Cliffs, coves and impossibly pretty ports – the South West Coast Path draws many an excited hiker to western shores. But you don’t have to embark on the full 630-mile trail to revel in its glory. Because a wealth of day-long, circular walks will also put more than a little spring in your hiker’s step and a gleam in your eye. Devon-based Ordnance Survey GetOutside Champion Belinda Dixon outlines three of her favourite SWCP day trails.
Salcombe & Starehole Bay
Start / Finish: Salcombe
Distance: 12km / 7.5 miles
Duration: 4 hours
Especially in the summer, everyone wants to be in Salcombe. The chic yachting haven charms all comers – from millionaires to day trippers - thanks to winding streets, smart shops and sandy shores. To get the most from your visit it’s best to enjoy the town then head out onto the coast path for an altogether different scene. Our route winds south, taking in coves, cliffs and wide, wide views – bring your swimsuit.
View of Salcombe
Start in the centre of town, perhaps stocking up on picnic supplies at the Salcombe Yawl or the other delis in Clifton Place. Head beside the water to Whitestrand Quay, then stroll up Fore Street, taking the chance to nose into the tiny lanes cutting towards the shore. The route you’re now on runs parallel to the water and gives broad views of the parade of river traffic and the sandy beaches lining the opposite bank. Soon you’ll come across one of your own – tidal North Sands; if you’re keen for a dip, hold on – your path snakes up then down to South Sands; still tidal, but often a better beach from which to swim. Look out for the eccentric ferry landing platform, here Bo’s Beach Café is a great espresso and cake stop.
Next there’s a sense of leaving the town behind as your route emerges onto the open coast path – soon you’re traversing a section with fantastical rock formations and sharp drops, en route to rugged Starehole Bay. Next it’s an exhilarating trail around dramatic Bolt Head, before cutting north, inland, to walk between fields and down rural lanes.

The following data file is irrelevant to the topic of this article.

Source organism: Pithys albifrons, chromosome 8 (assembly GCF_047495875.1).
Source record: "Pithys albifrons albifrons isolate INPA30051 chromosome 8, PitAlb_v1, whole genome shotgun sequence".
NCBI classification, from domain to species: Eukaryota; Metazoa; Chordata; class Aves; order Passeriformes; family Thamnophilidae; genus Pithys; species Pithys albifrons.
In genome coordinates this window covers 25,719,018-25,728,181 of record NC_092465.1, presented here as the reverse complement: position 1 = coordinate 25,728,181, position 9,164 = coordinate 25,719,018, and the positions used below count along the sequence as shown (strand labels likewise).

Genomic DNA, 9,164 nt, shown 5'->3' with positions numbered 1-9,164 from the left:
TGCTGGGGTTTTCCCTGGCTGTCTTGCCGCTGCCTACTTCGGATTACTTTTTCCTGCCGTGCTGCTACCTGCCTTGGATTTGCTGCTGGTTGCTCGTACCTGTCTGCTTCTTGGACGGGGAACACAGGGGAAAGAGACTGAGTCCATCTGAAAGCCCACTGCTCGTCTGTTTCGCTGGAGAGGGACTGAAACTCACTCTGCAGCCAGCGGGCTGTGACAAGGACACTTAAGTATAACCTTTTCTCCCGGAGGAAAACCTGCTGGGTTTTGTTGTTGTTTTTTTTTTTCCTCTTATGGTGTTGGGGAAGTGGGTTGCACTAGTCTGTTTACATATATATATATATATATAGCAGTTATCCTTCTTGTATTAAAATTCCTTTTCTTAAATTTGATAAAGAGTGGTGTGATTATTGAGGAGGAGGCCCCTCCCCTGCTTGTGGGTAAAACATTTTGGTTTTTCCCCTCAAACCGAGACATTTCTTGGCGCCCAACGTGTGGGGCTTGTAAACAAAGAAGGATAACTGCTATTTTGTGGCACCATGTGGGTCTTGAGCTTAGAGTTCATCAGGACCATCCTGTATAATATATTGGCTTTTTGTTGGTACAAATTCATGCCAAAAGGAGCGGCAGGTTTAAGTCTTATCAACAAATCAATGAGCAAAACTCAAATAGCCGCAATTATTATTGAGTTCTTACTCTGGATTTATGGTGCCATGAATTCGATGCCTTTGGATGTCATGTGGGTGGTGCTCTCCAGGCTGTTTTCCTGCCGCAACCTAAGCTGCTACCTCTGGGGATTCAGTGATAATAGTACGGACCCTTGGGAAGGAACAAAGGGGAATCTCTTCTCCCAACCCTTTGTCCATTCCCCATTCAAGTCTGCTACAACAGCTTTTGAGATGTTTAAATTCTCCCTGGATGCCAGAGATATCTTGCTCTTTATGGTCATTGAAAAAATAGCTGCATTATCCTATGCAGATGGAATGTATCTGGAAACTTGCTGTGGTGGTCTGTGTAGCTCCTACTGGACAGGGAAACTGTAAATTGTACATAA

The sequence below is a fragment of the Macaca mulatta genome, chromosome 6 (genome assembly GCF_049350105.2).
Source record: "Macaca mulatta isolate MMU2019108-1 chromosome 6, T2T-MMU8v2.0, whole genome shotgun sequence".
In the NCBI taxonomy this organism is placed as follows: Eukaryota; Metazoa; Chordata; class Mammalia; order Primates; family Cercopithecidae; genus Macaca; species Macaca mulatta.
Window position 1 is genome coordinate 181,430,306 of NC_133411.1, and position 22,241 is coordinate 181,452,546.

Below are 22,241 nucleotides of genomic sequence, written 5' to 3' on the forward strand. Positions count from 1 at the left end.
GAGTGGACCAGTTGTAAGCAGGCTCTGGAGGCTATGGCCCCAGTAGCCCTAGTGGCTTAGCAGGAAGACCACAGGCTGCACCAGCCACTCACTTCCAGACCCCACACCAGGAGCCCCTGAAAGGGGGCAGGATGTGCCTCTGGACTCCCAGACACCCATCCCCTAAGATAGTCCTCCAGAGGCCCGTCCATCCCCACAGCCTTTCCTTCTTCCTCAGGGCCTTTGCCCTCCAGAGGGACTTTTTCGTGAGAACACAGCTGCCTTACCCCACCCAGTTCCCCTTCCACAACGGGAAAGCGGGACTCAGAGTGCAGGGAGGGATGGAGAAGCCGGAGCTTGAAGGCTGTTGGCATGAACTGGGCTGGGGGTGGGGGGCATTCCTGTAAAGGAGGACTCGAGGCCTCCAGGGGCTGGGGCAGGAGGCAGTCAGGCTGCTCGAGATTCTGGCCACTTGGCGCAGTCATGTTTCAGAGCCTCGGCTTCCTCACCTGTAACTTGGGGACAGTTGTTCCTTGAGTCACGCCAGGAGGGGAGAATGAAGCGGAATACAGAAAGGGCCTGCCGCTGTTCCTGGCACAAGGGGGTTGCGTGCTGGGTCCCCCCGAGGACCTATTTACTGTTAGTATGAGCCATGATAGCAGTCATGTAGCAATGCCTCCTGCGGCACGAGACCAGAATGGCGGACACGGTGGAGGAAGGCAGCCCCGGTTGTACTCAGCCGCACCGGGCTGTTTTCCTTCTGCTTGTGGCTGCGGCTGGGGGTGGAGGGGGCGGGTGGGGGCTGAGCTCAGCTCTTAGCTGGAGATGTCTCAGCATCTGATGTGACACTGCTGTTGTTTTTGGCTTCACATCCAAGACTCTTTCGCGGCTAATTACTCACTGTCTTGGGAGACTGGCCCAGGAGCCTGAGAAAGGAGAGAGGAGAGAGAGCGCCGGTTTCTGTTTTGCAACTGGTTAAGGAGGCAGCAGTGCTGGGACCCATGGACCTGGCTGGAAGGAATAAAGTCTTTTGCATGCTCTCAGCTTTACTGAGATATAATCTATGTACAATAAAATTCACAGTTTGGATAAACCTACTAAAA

Eventually, you dip back into North Sands via little-used footpaths. To delay a re-connection with the holiday bustle keep an eye out for footpaths cutting left which lead towards town via a series of steps - or just stroll beside the water drinking in those million-pound views.
Distance: 12km / 7.5 miles (shorter route available)
Duration: 5 hours
Exmoor beckons you closer, with its broad, russet moors and steep-sided valleys dense with trees. Here the coast path hugs precipitous cliffs; it’s as if it doesn’t want to miss a trick – or a view.
And who can blame it – the shoreline plunges into a surging sea, dappled paths wind inland onto riverside trails. This walk links two of the Exmoor’s major drawcards: the Valley of the Rocks and Watersmeet. You can drive to either beauty spot, but – as ever – walking the trails between them brings infinitely greater rewards.
Although we’ve shown the route as one continuous walk, it’d also be ideal as two separate hikes - either spend a half day on each, or perhaps tackle them on different days.